The Last of Us (PS3 – 2013)

The Last of Us (PS3 - 2013)

It’s twenty years after a zombie-like pandemic broke out across the globe. As Joel, a survivor living in a Boston-area quarantine camp, you have experienced the loss of everything you know and loved in your past life. As a survivor, you’re in a constant struggle for resources and when your dealings land you with an opportunity to smuggle a young girl, who may have the key within her to saving humanity to a band of freedom fighters calling themselves the Fireflies,  you find yourself in a dangerous and intense quest across the continent as you evade roving bands of human scavengers intent on murdering you and taking your possessions and also evading the clickers….humans who’ve been infected with the spores that have turned them into zombie-like creatures which use sonar to hunt their prey.

The opening of this game packs a punch like no other I’ve seen in recent memory. The writing is superb, the graphics are great, the gameplay is seamless most of the time and moves back and forth between gameplay and cutscenes effortlessly.

The enemies are cunning and terrifying. Not since I originally played Fatal Frame or Silent Hill have I been this unsettled within the atmosphere of a video game.

Play this, play this, play this. It’s like The Road mixed with Resident Evil.

JOE Rating: ★★★★★

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The Prestige (2006)

The Prestige (2006) Original Theatrical Release: October 20, 2006
Director: Christopher Nolan

Robert Angier (Hugh Jackman) and his wife Julia McCullough (Piper Perabo) along with Alfred Borden (Christian Bale) are all assistants to a master magician, all trying to learn his secrets. When something goes awry during a performance and Julia dies, Robert blames Alfred for her death and the two become bitter enemies and eventually master magicians themselves. They are in a magical arms-race, where one tries to outdo the other for supremacy on the stage. When Alfred comes up with a trick the likes of which nobody has seen, Robert becomes obsessed with trying to discover his secret – leading him to dark experiments that no man was ever meant to tamper with.

This is one of those films that sort of flew under the radar. Christopher Nolan hit it big with Batman Begins, but not many people even remember this film or talk about it despite its star power and cool premise. It also came out at the same time as another magician-centric movie called The Illusionist, which some folks consider to be the better film between the two magic movies.

David Bowie as Nikola Tesla was a huge bonus in this movie for me, as well as the always-lovely Scarlett Johansson’s role as Olivia Wenscombe (ironically also a secret agent in this movie, just like she was as Black Widow in Iron Man and The Avengers respectively)….but those are just on a personal level. Bale and Jackman are great at going head-to-head with each other and this is one of Jackman’s best serious dramatic roles to date. It has a heavy sci-fi theme that once you get into is actually really great, and it ends up unfolding like a sort of parable.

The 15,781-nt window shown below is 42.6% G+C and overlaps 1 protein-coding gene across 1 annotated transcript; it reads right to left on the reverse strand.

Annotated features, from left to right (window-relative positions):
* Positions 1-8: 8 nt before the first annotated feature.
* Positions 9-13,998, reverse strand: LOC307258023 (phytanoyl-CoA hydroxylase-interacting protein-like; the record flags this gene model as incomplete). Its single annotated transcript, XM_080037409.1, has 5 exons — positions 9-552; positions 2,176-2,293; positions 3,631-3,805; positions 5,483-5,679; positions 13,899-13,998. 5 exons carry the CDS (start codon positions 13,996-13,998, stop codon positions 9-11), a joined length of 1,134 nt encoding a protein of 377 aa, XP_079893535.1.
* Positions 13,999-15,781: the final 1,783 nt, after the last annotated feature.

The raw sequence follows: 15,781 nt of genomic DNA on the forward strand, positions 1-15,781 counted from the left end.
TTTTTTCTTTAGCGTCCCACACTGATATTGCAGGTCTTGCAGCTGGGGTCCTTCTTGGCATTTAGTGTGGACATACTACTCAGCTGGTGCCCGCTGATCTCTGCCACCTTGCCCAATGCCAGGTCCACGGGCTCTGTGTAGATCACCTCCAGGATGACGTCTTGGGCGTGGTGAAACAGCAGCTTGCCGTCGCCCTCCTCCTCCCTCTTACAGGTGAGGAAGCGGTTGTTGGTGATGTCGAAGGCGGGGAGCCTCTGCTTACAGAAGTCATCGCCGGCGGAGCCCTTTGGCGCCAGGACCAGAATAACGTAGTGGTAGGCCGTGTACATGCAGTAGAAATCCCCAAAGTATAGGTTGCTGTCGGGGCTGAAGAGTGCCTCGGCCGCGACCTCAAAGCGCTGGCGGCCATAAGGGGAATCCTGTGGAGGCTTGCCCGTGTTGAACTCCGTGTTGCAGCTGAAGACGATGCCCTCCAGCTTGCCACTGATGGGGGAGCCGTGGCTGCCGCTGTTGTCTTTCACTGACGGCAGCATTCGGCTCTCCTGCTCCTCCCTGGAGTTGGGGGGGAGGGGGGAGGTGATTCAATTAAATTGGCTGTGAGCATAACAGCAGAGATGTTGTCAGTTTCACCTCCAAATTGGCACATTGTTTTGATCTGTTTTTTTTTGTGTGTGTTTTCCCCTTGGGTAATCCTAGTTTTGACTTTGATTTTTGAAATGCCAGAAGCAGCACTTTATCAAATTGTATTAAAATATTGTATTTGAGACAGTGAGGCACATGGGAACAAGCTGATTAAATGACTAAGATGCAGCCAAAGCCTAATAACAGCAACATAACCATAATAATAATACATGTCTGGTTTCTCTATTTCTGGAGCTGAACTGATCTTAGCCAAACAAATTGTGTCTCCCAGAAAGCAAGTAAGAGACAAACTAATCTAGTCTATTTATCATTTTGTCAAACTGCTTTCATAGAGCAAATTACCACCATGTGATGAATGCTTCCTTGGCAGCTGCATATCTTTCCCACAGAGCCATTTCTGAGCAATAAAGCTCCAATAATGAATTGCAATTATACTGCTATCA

Go see it for the actors. Go see it for the great direction by Nolan. Go see it for David Bowie and Michael Caine. It’s good stuff. The only downside, for me, was that it was maybe a little too long in letting the story unfold but on the other hand,  it constantly keeps you guessing and keeps you on your toes.

JOE Rating:

Movie Trailer For The Prestige

Lars And The Real Girl (2007)

Lars And The Real Girl (2007)

Original Theatrical Release: October 25, 2007
Director: Craig Gillespie

Lars Lindstrom (Ryan Gosling) has a problem, and nobody knows what it is. He’s painfully shy, full of anxiety, is super-awkward and can’t even have dinner with his family, let alone have a normal conversation with a girl. When he tells his brother Gus (Paul Schneider) and Gus’ wife Karin (Emily Mortimer) that he has met someone over the internet, they are ecstatic for him. However, Bianca is not what they expected. She is a sex doll that Lars ordered online. Lars’ family, friends and the town must now find a way to deal with Lars’ delusional beliefs that Bianca is a real girl who not only talks to him, but loves him back.

I remember hearing about this film a while ago, and since it had Ryan Gosling in it, I sort of shied away from it because he tends to be in a lot of movies I didn’t think I liked him as an actor. However, this film seemed to have such a quirky idea and personality that I figured I’d give it a shot.

First off, I think the premise was the best part about this film. A town set “somewhere” up north, which is somewhat reserved and apparently full of churchgoing people, having to deal with an otherwise healthy and kind individual who is in love with a sex doll….that’s great stuff. What it lacked was the proper focus and execution.

The movie felt like it dragged on forever. I understood what the film was trying to do fairly early on, so to have to watch it all unfold at a snail’s pace somewhat lessened the impact of the film’s idea. Also, they sort of moved “six weeks later” from the point Lars first hears about the doll until he had ordered it, and you don’t really see anything in between. It was the only jarring part of the movie, to me.

Gosling’s acting was great, honestly. The whole cast was acting up a storm, so no complaints on that front.

There had to be a little suspension of disbelief because of certain things, like an ambulance that is willing to pick up a sex doll and waste money/time and potentially interrupt someone’s REAL emergency…all because he is Lars? When he doesn’t even seem to be that well-liked at the start of the film? So, there are things like that in the movie that are somewhat hard to swallow.

It makes for a great date movie, I’m sure…or if you really like Ryan Gosling in sweaters.

JOE Rating: ★★★

Movie Trailer For Lars And The Real Girl